I have to say that writing all this now, it seems mad to me that I didn’t ask for more help. But as I always say, hindsight is a marvellous thing. You often don’t know how deep you’ve gone until you're above ground again looking in. That’s how it feels. Like I never really knew what was ‘normal’ because I had never done it before. Was it normal to feel this anxious? Who knows!? Somebody please tell me, without me having to ask! And then Mummyshock came along and did just that. I discovered that I was probably dealing with some post traumatic stress disorder after the trauma of birth and my body’s way of coping was by feeling rather numb and then feeling super, super anxious and stressed. I was on red alert and I needed to talk things through and come back down again. Which I did, over three months and as my daughter grew and time passed, with a little additional counselling thrown into the mix, I started to feel like me again. My mum said she was so relieved when she heard my husband and I laughing together for the first time since our daughter was born and I realised how long it had been since I had felt relaxed enough to laugh. Now we laugh again everyday. Even through the sleep deprivation, we have found our way as a family and I can hand on heart say I have never been happier or more grateful for what I have. My husband is growing into his role as a dad brilliantly and the love I see he has for our daughter is something I fantasised about before we even planned to have children. We both couldn’t love her anymore. We love her so much it hurts.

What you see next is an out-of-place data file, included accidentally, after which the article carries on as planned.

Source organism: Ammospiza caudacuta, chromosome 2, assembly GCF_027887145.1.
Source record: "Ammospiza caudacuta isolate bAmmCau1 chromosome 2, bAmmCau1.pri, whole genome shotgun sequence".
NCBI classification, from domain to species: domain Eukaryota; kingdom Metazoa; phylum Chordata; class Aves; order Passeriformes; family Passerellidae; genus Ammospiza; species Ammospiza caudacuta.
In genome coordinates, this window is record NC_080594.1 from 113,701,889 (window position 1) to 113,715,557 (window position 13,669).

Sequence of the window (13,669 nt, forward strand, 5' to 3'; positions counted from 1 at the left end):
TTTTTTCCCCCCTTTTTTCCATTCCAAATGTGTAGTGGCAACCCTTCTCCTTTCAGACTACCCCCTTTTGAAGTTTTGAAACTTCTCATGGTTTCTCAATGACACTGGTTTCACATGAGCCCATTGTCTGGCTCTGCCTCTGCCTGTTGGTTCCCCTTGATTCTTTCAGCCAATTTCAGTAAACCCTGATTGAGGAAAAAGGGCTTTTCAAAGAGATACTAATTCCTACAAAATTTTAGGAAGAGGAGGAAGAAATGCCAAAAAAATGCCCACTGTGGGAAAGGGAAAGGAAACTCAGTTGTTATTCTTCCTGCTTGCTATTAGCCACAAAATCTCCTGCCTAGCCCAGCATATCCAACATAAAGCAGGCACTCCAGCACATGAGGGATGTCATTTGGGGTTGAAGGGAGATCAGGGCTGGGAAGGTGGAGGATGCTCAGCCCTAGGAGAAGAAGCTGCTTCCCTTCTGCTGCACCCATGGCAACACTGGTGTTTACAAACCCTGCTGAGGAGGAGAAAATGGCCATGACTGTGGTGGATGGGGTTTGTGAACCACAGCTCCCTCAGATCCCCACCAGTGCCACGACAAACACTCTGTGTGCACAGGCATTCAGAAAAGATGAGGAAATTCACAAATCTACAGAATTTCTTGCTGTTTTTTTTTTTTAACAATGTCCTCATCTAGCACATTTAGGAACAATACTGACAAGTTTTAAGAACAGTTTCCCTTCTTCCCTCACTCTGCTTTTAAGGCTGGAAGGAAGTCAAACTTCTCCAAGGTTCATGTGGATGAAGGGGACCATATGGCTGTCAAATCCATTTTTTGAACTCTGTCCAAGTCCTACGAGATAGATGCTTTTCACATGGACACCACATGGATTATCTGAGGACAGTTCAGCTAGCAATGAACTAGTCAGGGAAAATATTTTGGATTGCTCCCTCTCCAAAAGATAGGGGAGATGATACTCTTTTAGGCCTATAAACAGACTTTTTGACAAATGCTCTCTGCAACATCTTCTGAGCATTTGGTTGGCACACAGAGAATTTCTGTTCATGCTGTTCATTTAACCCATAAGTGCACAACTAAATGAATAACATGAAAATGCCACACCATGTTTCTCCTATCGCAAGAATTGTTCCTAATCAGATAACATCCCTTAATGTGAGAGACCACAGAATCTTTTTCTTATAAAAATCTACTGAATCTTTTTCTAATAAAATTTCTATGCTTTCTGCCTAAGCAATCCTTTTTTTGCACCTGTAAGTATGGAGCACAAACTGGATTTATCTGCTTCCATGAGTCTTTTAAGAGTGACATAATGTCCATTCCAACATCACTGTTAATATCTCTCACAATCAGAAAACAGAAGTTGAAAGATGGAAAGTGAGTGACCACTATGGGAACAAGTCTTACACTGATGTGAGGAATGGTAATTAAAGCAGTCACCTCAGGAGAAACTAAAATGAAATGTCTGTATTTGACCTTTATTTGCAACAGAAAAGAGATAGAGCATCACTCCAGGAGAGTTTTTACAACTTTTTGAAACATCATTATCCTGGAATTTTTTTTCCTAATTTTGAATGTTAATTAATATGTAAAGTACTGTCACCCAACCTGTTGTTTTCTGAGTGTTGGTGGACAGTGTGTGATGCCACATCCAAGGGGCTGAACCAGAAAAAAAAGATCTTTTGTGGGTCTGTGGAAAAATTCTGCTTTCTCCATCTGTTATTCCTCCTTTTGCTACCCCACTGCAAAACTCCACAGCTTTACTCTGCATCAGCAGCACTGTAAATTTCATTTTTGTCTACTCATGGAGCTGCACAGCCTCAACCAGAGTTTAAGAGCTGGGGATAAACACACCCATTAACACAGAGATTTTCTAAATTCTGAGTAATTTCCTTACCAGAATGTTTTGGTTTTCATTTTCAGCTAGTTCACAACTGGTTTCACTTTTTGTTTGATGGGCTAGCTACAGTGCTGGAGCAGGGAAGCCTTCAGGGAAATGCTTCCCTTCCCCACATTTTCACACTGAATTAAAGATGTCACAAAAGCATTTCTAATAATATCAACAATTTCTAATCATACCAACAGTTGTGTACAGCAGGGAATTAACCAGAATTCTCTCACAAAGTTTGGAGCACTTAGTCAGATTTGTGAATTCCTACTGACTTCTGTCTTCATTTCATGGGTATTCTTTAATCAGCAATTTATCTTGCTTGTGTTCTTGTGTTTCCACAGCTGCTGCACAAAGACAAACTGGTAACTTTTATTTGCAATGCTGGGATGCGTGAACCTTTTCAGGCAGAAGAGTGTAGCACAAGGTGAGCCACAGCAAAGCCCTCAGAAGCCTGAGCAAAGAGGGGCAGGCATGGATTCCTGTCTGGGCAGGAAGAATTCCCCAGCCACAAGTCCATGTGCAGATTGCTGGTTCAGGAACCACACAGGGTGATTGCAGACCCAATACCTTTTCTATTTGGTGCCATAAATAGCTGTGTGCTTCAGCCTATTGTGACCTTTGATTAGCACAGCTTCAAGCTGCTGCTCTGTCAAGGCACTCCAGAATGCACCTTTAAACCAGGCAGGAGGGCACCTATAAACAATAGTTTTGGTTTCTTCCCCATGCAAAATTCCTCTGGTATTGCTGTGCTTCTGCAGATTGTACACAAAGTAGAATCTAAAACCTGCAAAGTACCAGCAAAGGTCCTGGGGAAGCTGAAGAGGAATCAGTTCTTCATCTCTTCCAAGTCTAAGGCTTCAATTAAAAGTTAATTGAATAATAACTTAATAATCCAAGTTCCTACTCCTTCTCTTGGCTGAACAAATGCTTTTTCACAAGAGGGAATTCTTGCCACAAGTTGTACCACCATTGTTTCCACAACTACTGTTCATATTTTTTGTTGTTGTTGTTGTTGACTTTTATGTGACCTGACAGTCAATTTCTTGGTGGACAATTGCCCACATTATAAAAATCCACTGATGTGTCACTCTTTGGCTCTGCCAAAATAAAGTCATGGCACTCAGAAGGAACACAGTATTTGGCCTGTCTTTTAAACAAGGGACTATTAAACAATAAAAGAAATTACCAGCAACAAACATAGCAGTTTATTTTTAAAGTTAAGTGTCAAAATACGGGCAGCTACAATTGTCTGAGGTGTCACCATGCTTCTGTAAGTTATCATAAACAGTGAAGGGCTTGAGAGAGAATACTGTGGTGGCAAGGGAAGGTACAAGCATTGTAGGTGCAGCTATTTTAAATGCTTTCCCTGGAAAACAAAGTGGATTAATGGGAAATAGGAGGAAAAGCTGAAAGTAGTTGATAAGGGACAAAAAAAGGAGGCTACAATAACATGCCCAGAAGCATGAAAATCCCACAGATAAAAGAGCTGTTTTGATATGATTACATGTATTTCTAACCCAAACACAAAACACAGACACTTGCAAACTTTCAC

I don’t want to write this to scare anyone and I know if my friends and family read it they will say or think- ‘ it wasn’t THAT bad though was it? You seemed to be coping really well!? ‘ But that’s the point I suppose. Just because it looks like you're coping and maybe even when you really are coping, it’s ok to say, I really need you to come over and bring me biscuits. Or as a friend or family member, just do it anyway because it’s those moments that make new mums re connect with who they are again. Don’t just accept what you see of other people’s lives on social media as you being caught up with them. Just because you’ve seen then smiling on a screen doesn’t mean they are smiling off it. Don’t let yourself or others get lost in the hole!
An analogy I picked up somewhere likens life to a dance. To recognise that it isn’t about the ending, it’s about each step in the middle between the start of the dance and the finish. The point is not where you end up on the floor but how you got there and I think that is true of motherhood too. There is no need to strive towards this idea of being the perfect mother. Accept the challenges, the good and bad bits for what they are, a stage, a temporary stage that will pass and then you're on to the next step! Take joy where it’s due, enjoy love, admit when things feel shit and just concentrate on putting one foot in front of the other. Some of us are doing the waltz, some of us are doing the jive, some of us are doing the bloody hokey cokey, but we are all moving together, on the same floor. If you fall over, let somebody help you back up. You’ll be doing just fine.